Tuesday, April 13, 2010

Music is gonna get you

With three distinct geographical areas, Peru is divided in every aspect of its cultural manifestations, including music. It has a vast variety of dances and musical genres. The coast (Costa), the Andes (Sierra) and the rainforest (Selva) produce different cultural expressions.
Among the most popular dances I can mention is the Marinera, a beautiful flirtatious dance from the northern Peruvian coast. There are annual contests looking for the best Marinera dancers. It is acknowledged as the national dance of Peru, as the tango is for Argentina. There is also the Peruvian waltz and polka that are part of what is called “música criolla.” From the southern coast the Afro-Peruvian rhythms come: the landó and the festejo. These dances are usually presented in a frantic and exhilarating fashion and Peruvians are very proud of this heritage. The wooden box (cajón)and the quijada de burro (donkey’s jaw) are the most recognizable instruments. Music ensembles like Perú Negro and singers like Tania Libertad, Eva Ayllón and Susana Baca (the only Peruvian artist who has gotten a Grammy) are the most recognizable voices that interpret the black rhythms.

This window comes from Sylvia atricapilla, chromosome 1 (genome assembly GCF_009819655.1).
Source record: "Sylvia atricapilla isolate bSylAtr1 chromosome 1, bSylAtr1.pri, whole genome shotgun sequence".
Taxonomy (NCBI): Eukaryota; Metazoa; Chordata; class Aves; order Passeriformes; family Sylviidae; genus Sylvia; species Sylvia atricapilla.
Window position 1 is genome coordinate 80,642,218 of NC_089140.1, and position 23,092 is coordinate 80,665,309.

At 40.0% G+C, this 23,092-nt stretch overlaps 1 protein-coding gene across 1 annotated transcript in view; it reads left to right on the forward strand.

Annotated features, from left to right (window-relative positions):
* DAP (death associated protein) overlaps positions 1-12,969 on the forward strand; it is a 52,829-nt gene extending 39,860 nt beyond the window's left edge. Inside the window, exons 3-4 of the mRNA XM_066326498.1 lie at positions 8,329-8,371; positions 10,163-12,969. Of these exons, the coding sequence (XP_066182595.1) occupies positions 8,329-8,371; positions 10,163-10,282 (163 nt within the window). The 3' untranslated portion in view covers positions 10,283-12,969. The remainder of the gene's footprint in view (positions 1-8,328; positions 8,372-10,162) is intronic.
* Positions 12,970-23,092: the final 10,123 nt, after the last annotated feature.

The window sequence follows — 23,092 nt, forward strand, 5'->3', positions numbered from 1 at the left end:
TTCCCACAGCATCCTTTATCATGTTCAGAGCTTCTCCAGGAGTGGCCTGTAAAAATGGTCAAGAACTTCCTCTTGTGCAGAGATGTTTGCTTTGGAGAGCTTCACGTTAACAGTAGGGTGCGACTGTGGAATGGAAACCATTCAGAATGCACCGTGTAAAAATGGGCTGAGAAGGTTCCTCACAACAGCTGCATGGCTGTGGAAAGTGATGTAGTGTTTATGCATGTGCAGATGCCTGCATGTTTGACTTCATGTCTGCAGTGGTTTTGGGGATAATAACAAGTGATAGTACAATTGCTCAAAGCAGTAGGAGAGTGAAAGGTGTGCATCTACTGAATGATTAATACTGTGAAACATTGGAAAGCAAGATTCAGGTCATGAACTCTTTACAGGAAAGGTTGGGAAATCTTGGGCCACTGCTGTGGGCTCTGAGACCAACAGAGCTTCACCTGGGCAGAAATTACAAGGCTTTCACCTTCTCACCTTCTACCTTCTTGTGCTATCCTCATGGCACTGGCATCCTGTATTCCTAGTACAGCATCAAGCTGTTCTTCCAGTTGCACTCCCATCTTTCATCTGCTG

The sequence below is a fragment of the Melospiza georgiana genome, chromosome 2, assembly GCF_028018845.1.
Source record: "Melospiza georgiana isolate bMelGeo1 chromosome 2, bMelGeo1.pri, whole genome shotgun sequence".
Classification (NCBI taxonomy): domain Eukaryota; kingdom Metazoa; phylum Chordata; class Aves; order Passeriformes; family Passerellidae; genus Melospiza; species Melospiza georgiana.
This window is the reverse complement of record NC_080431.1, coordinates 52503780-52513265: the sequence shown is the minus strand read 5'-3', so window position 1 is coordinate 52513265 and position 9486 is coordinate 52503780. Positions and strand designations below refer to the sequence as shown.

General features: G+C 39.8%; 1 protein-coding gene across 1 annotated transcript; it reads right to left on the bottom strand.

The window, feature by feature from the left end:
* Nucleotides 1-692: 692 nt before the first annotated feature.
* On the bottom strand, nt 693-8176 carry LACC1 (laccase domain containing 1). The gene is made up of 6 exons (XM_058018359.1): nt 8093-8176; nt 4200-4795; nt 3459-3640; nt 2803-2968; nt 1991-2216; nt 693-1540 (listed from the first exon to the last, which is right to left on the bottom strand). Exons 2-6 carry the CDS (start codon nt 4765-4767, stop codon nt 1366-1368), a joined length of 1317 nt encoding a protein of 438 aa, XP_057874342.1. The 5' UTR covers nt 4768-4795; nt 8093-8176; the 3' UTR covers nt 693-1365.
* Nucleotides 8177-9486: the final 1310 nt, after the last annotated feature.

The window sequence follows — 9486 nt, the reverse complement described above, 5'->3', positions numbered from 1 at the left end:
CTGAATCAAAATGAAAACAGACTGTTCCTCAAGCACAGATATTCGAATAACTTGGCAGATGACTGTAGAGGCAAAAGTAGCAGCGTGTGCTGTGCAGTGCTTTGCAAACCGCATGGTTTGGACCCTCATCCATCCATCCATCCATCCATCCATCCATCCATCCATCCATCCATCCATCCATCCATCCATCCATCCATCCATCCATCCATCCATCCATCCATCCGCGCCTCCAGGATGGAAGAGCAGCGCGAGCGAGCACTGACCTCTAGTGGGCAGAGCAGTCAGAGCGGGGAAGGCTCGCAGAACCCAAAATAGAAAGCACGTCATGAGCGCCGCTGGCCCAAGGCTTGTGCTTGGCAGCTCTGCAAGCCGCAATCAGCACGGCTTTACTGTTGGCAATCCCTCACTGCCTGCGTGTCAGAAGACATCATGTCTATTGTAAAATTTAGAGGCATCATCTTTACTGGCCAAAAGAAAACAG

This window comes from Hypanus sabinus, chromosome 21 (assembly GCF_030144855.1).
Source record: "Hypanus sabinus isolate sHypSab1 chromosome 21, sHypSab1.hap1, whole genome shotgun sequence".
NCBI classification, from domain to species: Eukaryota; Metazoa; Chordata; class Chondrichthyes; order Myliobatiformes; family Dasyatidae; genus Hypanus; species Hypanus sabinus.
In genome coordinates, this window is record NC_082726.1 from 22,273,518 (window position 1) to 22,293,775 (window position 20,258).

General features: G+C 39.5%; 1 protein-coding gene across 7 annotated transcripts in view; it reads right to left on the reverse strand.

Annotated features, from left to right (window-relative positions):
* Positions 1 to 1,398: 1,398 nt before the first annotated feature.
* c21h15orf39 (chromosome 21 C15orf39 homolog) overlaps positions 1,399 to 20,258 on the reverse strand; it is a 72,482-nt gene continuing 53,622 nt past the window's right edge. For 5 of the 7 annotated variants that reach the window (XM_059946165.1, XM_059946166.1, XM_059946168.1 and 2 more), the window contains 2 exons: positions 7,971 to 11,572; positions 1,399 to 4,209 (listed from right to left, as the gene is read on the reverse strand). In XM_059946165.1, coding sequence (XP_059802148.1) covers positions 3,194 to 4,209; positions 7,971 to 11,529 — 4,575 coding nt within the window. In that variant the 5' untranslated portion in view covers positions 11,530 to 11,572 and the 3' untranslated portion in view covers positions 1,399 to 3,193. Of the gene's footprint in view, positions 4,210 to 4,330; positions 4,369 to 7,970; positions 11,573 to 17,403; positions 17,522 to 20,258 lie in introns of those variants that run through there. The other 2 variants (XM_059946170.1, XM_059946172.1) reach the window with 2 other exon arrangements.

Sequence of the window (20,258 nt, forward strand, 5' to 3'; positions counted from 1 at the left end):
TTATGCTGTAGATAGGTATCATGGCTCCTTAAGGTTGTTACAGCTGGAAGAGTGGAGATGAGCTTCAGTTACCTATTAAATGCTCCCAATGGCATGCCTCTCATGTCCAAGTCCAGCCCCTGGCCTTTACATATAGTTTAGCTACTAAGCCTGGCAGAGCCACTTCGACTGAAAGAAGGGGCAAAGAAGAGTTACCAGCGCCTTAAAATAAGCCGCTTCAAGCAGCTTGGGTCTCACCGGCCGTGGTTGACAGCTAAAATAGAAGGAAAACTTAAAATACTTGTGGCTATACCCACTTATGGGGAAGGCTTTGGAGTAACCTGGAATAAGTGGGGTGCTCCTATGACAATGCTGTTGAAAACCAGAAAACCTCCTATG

Probably the most identifiable music from Peru comes from the Andes. “El Cóndor Pasa” written by Daniel Alomía Robles and popularized internationally by Simon & Garfunkel is probably the song that foreigners recognize the most along with songs that use the zampoña (panpipe) and quena (Peruvian flute.) The huayno and huaylash are probably the most recognized Andean dances. A lot of these rhythms are presented in weekend shows at places called “peñas,” and there are several of them that cater to tourists like “La Candelaria” and “Brisas del Titicaca” where visitors can spend an entertaining and colorful fun night.

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